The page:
HDD Underneath Choctawhatchee Bay Sets Record

Tue November 21, 2006 - Southeast Edition
Construction Equipment Guide

Patterson & Wilder Construction Co. Inc. of Birmingham, Ala., and its subcontractor, Michels Directional Crossings of Brownsville, Wis., successfully completed a record breaking 8,400-ft. (2,560 m) horizontal directional drill of the Choctawhatchee Bay for the Okaloosa Gas District May 6.

As proposed and installed by P&W and Michels, this drill is a new record length for an intersect without coming up in the middle. The intersect drill was designed by Patterson & Wilder and Michels to eliminate any possible environmental disturbances to the delicate bay ecosystem. The bay crossing is an integral part of Phase I of the 22.8-mi. (36.7 km) Walton County Pipeline Expansion Project, which will provide natural gas services to Freeport, Fla., and surrounding areas.

Patterson & Wilder prepared the temporary work areas for Michels to set up its drilling rigs on the south and north sides of the bay. Due to the narrow right of way space available along the causeway, the high volume of fast moving highway traffic, and the proximity to the Bay Bridge, concrete barriers and crash barrels were needed to provide a safe work space. The drill pipe was to be strung on north side of the bay, but a second, yet significantly smaller, bridge crossing further complicated the limited work space. Patterson & Wilder crews had to string three separate 2,800-ft. (850 m) sections of 10-in. (25 cm) 0.365-in. (0.9 cm) wall steel pipe. The sections were then welded, visually inspected, x-rayed and coated to ensure the integrity of the line before its installation under the bay. Patterson & Wilder also successfully completed an 8 hour pre-test of the line to 2,950 psig.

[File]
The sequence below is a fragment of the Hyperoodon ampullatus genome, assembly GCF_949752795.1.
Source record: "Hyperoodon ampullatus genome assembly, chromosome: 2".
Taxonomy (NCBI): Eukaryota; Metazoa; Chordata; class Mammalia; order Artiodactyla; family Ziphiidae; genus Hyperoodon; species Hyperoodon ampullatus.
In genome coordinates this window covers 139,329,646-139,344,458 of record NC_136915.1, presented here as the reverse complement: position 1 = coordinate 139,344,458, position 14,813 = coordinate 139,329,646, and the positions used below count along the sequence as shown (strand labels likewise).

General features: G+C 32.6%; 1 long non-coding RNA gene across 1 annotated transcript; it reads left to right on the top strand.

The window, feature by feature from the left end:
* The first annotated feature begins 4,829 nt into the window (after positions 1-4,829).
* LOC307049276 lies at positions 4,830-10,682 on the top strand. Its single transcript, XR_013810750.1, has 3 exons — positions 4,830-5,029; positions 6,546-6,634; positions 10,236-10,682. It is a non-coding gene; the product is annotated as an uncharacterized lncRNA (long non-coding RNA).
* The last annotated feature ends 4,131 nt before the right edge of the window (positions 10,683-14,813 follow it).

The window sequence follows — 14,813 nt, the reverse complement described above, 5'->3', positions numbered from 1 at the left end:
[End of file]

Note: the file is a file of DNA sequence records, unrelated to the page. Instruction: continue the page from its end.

To complete the intersect, Michels mobilized 15 employees and placed a 1.2-million-lb. (544,000 kg) rig on the south side of the bay and a 220,000-lb. (99,800 kg) rig on the north side of the bay. After four days of concurrent drilling from both sides of the bridge, Michels precisely hit one end of the pilot hole with the other pilot hole bit without any redundant overlap drilling required, a feat not previously achieved with past intersects. When the south side drill string became stuck, the north side rig was used to push across and assist in freeing the string. This resourceful solution saved valuable time and a potentially catastrophic loss of tools. Michels was able to maintain drilling fluid circulation over the entire length of the drill, another achievement unprecedented at this drill length.

The day of the pullback, Patterson & Wilder provided a 15 man support crew to guide the drill strings into the pilot hole and complete the final welding and coating. After 16 continuous hours, the 8,400 ft. of pipe successfully emerged on the south side of the bay.

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